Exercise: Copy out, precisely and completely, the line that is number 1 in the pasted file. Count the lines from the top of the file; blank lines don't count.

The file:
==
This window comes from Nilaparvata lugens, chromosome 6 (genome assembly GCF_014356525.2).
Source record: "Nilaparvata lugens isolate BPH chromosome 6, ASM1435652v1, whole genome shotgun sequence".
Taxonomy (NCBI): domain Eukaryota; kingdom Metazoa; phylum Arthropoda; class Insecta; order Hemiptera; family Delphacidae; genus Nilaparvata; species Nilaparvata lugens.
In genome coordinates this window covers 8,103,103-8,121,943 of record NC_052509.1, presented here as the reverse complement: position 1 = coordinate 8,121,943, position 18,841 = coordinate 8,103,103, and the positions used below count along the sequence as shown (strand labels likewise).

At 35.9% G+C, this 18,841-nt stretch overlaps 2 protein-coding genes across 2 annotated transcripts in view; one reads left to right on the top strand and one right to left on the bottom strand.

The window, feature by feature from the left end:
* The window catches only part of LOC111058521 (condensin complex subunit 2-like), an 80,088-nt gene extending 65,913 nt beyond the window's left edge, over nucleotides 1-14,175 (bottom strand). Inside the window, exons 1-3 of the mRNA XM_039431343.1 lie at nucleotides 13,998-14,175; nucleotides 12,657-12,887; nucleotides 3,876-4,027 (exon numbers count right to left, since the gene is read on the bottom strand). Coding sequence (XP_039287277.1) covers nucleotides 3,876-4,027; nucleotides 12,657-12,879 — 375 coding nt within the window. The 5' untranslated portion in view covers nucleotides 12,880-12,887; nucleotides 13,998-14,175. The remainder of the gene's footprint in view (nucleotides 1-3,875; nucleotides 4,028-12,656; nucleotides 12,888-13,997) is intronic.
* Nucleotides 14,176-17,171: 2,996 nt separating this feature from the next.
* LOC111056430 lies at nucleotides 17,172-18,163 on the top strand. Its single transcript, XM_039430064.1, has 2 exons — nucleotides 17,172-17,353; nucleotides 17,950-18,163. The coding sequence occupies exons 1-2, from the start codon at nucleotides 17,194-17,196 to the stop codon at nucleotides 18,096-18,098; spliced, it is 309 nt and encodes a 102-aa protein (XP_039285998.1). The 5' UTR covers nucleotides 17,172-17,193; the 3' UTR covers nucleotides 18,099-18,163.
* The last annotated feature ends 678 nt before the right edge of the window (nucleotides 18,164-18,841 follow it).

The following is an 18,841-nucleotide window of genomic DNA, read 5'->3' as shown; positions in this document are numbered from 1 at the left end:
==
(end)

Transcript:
This window comes from Nilaparvata lugens, chromosome 6 (genome assembly GCF_014356525.2).